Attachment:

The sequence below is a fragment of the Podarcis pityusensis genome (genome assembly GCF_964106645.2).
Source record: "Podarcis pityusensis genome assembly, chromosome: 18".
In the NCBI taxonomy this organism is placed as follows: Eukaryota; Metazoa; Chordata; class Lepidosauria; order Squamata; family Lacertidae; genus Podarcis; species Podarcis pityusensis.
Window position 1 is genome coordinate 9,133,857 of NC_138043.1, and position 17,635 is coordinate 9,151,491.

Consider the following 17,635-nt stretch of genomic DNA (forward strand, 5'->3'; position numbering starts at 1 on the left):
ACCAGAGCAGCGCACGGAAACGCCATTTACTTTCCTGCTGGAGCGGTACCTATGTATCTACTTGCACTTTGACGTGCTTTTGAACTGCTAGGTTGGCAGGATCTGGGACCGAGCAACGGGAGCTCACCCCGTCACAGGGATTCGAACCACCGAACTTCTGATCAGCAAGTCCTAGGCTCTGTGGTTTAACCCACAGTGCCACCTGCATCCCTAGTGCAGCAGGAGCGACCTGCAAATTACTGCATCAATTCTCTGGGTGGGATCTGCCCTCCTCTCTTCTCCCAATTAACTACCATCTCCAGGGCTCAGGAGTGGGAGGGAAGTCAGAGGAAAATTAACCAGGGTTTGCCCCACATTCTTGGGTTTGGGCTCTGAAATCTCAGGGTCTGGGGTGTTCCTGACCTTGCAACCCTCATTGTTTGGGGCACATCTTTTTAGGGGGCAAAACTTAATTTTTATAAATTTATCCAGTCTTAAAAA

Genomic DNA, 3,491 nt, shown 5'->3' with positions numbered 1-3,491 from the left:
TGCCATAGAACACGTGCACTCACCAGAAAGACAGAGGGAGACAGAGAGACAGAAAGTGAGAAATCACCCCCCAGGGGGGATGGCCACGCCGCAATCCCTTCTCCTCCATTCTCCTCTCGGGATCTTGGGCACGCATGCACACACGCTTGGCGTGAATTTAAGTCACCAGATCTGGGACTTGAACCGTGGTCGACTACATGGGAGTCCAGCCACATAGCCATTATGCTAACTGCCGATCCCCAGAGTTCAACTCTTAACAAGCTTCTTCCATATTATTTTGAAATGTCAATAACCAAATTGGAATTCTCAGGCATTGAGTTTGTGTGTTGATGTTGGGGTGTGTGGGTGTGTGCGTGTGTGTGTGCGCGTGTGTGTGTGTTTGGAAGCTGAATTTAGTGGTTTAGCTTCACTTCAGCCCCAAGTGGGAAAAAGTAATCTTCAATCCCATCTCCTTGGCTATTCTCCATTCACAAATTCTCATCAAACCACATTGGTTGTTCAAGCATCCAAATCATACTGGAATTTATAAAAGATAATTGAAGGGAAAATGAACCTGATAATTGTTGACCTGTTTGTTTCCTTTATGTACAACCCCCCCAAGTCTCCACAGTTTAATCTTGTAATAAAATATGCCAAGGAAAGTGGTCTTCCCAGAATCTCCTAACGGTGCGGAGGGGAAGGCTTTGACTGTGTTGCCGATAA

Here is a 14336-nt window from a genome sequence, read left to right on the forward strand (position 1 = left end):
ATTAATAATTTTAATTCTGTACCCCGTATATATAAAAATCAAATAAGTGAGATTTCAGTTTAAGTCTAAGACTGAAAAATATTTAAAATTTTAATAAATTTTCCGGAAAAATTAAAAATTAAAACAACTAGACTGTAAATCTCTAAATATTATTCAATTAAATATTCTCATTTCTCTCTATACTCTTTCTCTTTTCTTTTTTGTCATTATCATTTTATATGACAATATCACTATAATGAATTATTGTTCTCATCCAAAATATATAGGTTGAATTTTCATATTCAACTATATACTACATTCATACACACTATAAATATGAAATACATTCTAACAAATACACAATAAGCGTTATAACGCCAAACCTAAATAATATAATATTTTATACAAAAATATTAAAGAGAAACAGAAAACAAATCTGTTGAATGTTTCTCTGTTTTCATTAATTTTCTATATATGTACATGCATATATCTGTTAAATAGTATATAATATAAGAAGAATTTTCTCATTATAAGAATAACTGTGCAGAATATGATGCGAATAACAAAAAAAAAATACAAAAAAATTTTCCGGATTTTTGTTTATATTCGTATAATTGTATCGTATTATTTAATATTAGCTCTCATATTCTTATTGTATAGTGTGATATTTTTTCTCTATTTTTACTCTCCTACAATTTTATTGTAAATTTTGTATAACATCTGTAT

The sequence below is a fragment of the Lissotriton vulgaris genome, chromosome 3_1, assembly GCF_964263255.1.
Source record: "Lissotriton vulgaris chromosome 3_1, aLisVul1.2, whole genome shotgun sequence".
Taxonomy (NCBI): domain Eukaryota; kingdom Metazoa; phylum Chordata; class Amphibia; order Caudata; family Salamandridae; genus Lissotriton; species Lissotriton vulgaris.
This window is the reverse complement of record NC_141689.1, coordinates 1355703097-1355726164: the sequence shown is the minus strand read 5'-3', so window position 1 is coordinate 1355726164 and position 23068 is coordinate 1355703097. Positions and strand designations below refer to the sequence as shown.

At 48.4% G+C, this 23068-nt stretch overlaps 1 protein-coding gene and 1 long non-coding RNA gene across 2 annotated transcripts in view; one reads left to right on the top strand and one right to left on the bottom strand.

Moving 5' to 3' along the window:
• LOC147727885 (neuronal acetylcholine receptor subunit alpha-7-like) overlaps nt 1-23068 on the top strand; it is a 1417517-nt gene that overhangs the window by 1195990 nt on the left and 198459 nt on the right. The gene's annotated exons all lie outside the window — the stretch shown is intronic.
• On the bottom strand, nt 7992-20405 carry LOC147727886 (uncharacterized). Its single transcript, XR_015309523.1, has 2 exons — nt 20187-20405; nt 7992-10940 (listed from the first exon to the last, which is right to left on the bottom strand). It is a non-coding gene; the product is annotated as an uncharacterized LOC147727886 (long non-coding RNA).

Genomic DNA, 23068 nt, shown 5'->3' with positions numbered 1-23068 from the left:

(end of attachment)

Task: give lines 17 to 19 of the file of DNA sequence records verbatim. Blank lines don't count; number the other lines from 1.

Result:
• LOC147727885 (neuronal acetylcholine receptor subunit alpha-7-like) overlaps nt 1-23068 on the top strand; it is a 1417517-nt gene that overhangs the window by 1195990 nt on the left and 198459 nt on the right. The gene's annotated exons all lie outside the window — the stretch shown is intronic.
• On the bottom strand, nt 7992-20405 carry LOC147727886 (uncharacterized). Its single transcript, XR_015309523.1, has 2 exons — nt 20187-20405; nt 7992-10940 (listed from the first exon to the last, which is right to left on the bottom strand). It is a non-coding gene; the product is annotated as an uncharacterized LOC147727886 (long non-coding RNA).

Genomic DNA, 23068 nt, shown 5'->3' with positions numbered 1-23068 from the left: